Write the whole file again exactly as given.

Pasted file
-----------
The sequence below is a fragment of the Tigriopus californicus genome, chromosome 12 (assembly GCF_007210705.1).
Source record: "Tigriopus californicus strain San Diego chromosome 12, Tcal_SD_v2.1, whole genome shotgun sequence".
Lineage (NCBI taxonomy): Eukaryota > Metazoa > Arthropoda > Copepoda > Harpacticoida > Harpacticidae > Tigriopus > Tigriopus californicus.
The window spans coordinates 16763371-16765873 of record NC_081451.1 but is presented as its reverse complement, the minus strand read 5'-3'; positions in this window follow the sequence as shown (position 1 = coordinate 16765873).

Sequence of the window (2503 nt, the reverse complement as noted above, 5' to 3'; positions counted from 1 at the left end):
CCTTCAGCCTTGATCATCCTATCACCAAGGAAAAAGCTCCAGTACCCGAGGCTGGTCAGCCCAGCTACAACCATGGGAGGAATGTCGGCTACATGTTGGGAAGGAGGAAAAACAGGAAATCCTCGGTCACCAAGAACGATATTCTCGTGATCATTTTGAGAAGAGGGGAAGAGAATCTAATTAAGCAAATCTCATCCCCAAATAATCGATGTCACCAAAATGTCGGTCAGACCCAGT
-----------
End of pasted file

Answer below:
The sequence below is a fragment of the Tigriopus californicus genome, chromosome 12 (assembly GCF_007210705.1).
Source record: "Tigriopus californicus strain San Diego chromosome 12, Tcal_SD_v2.1, whole genome shotgun sequence".
Lineage (NCBI taxonomy): Eukaryota > Metazoa > Arthropoda > Copepoda > Harpacticoida > Harpacticidae > Tigriopus > Tigriopus californicus.
The window spans coordinates 16763371-16765873 of record NC_081451.1 but is presented as its reverse complement, the minus strand read 5'-3'; positions in this window follow the sequence as shown (position 1 = coordinate 16765873).

Sequence of the window (2503 nt, the reverse complement as noted above, 5' to 3'; positions counted from 1 at the left end):
CCTTCAGCCTTGATCATCCTATCACCAAGGAAAAAGCTCCAGTACCCGAGGCTGGTCAGCCCAGCTACAACCATGGGAGGAATGTCGGCTACATGTTGGGAAGGAGGAAAAACAGGAAATCCTCGGTCACCAAGAACGATATTCTCGTGATCATTTTGAGAAGAGGGGAAGAGAATCTAATTAAGCAAATCTCATCCCCAAATAATCGATGTCACCAAAATGTCGGTCAGACCCAGT